How my size G breasts plagued my sexuality



“I was terrified of losing my identity to a couple of overgrown lumps of mammary gland.”

We all have habits. Little quirks or mannerisms unique to our characters. If you were to take a look at a 15-year-old version of me, you’d find a sheltered introvert with her arms persistently folded around her chest. Every so often she’d unfold her arms to loosen her baggy tee with a quick tug, but they would always return to rest under her breasts. 

Recurrent arm crossing is quite a peculiar habit, I admit. But I didn’t cross my arms from the ages of 12 to 19 because I fancied myself as an eyeliner-wearing angsty teen who hated the world. I maintained a tense arm knot throughout my adolescence because I was trying to hide something – my size G breasts. 

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I began developing breasts at age nine before I could even grasp the concepts of sex or menstruation. In the ensuing years, I got used to a repeated array of unoriginal comments.

 “I didn’t know bra sizes went that far down the alphabet” was one. “You’re so lucky” was the most common. But while my friends dreamed of flaunting an ample decolletage, I felt utterly cursed by the universe’s offering of generous cleavage. 

When my breasts hit the G cup mark mid-way through my teens, I realised I no longer fit the male gaze fantasy mould of the perky, Em Rata double D. Instead, my heavy chest delivered me extensive stretch marks and nipples that levelled with my elbows. Exercise without a trio of sports bras was painfully uncomfortable, and more often than not, shopping trips ended in frustrated change room breakdowns. When it came to my boobs, I felt uncomfortable at best and disgusted, at worst.  

What affected me most though, was that emotionally, I was still a 15-year-old girl daydreaming about innocent playground crushes and first kisses. But to the perverted eye, my silhouette mirrored a pornographic fantasy, a patriarchal billboard for lust and frankly, it scared the absolute shit out of me.

My big breasts made me feel alone, and sometimes almost alien. The vast majority of my friends hovered between a B to D cup, on par with supermodels, actresses and singers alike. But despite religiously flipping through almost every issue of New Idea magazine, I couldn’t find a single role model who looked like me.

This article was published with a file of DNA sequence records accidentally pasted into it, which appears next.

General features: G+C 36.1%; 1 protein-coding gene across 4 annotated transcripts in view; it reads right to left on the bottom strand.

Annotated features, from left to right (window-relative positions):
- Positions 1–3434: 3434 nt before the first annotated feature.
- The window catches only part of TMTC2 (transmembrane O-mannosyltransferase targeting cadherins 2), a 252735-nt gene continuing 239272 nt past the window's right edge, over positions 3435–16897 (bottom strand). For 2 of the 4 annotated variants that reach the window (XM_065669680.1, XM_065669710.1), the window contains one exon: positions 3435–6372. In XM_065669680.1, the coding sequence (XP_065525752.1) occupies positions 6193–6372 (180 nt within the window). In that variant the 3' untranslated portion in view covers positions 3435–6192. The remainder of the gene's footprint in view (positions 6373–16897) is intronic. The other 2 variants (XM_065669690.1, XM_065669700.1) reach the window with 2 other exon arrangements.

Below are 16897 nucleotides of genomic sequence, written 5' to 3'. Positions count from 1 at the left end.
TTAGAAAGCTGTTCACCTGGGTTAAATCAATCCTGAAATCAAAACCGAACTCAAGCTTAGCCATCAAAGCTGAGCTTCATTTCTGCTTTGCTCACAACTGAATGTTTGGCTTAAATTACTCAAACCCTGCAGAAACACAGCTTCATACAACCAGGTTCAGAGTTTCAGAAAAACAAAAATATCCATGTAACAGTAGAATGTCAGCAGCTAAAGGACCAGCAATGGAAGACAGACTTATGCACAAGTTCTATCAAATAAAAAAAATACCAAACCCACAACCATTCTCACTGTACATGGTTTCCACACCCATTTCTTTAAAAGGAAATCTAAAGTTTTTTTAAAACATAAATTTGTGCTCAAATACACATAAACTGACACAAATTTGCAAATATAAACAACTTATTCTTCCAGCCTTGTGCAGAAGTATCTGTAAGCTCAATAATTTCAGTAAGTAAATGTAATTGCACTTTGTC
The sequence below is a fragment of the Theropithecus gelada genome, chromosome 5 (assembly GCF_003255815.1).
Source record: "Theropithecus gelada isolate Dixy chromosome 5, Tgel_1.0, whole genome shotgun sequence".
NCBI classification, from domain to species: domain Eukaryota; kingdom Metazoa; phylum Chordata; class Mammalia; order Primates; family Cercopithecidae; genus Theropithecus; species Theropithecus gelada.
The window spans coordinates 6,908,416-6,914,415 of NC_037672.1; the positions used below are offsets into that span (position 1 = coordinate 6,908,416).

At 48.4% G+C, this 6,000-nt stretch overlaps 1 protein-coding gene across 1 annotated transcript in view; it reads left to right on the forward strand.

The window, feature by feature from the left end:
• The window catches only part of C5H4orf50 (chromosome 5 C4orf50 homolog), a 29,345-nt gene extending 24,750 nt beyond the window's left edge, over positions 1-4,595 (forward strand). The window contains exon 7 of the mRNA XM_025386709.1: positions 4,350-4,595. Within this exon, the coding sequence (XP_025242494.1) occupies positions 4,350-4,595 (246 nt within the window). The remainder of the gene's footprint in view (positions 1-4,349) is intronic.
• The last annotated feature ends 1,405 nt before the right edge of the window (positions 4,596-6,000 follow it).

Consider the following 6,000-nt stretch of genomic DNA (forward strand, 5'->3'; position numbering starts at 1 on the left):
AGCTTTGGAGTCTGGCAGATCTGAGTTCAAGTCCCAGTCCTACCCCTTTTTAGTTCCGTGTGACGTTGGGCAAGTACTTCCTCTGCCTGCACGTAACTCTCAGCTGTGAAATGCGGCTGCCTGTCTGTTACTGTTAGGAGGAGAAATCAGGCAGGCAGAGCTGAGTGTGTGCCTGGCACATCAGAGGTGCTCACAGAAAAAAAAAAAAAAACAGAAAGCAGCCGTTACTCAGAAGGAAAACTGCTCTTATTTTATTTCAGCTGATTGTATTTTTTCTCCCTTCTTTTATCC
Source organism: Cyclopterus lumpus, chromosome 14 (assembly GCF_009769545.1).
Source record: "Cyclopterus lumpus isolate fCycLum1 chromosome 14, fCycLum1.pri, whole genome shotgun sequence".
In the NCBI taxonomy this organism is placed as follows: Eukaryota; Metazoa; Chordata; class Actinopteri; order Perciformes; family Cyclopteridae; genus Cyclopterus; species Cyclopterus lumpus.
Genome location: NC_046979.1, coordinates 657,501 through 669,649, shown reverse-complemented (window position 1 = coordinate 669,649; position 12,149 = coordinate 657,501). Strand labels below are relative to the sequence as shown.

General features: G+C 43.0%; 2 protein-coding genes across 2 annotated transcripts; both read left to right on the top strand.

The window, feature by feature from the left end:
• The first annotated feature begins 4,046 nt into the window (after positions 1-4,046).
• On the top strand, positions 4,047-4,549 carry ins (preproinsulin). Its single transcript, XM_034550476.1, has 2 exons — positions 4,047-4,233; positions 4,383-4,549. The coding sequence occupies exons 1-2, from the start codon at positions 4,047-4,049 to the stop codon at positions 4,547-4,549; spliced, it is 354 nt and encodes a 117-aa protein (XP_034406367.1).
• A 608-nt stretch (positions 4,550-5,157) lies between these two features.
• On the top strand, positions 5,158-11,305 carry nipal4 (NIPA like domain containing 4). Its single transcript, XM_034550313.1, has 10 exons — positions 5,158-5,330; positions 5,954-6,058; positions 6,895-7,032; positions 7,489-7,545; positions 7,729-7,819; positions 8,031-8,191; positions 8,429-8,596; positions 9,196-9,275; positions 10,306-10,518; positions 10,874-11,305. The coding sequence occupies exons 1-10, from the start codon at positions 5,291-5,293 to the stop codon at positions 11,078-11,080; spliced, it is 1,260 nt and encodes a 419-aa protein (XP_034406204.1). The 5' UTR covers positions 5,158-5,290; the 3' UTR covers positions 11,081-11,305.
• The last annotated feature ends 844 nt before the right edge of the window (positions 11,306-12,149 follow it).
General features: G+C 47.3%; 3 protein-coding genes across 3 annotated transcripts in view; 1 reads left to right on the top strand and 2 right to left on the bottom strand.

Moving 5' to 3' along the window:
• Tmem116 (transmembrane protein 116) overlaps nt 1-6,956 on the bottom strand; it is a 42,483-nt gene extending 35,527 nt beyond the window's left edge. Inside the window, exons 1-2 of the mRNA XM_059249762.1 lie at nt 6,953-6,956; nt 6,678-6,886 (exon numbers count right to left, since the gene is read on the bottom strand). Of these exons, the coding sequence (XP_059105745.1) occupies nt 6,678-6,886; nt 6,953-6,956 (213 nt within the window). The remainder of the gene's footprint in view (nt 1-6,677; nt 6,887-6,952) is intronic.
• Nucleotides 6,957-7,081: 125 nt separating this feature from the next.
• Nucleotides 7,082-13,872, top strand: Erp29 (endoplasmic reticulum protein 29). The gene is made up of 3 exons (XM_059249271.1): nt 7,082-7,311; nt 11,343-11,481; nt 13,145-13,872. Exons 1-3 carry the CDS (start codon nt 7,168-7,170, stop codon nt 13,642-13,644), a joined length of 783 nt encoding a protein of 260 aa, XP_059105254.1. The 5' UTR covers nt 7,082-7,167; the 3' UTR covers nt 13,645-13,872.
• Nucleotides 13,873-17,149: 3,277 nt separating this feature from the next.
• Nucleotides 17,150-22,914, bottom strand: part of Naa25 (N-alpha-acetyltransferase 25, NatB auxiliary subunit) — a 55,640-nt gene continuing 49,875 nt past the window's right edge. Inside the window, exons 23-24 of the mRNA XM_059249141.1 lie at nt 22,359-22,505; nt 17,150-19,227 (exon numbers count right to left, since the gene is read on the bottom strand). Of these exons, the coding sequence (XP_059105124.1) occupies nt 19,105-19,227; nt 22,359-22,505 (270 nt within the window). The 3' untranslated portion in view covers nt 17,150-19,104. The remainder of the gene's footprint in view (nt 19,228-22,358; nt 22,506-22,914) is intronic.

Even Kim Kardashian, the sex-tape famed socialite, carried a more modest bust than I did. In all my searching, the only place I found a similar figure to mine was on the cover of Playboy magazine, or in outlandishly hypersexualised pornography. 

I was undoubtedly scared of removing the barrier my crossed arms had provided me. I heard the classroom banter and perverted locker-room discussion of boys my age. I knew the way they spoke about girls who shared the same busty features as me, and I was terrified of losing my identity to a couple of overgrown lumps of mammary glands. 

So while many of my friends and peers were sexually maturing and sharing their ‘firsts’ with each other, I kept my arms firmly crossed to my chest, guarding my sexuality, defiantly turning away any symptoms of sexual and romantic attraction that came my way. 

Don’t get me wrong, I still experienced the same attraction and desires as the next hormone-fueled teen, but I had developed such a fear of being sexualised and objectified, joked and whispered about for my busty figure, that keeping my chest size a secret under crossed arms and legs felt like the safest option for me.

My arms remained clenched in that same guarded position, and I didn’t let it down until I was 19, when I made the decision to have my breasts sliced, reduced and sutured back to form a commonly exhibited C cup

My breast reduction had a profound impact on both my physical and emotional wellbeing. Aside from the neck and back pain the surgery relieved me of, I didn’t fear derogatory comments when I stepped out in a low cut top and I finally felt as though I could engage in sex and relationships without the fear that my intimate experiences would be relayed to entire friend groups.

Of course, I knew that as a woman, it would be unlikely I’d escape all forms of objectification entirely – yet I felt my arms were finally unravelling themselves from years and years of gatekept sexuality and I felt free in every sense of the word. 

Last month, when the pop culture world went crazy as a mature-looking, large-busted Billie Eilish graced the cover of British Vogue, I felt mixed emotions. Most were feelings of joy and validation, for finally seeing a body that looked like mine in a magazine. 

But part of me wondered what my teenage experience would have been like had I grown up a decade or two later. What if I had been surrounded by big-breasted sisters who embodied confidence and self-love? If my body type was normalised and respected outside of the porn sphere, would my arms have rested in a different position?

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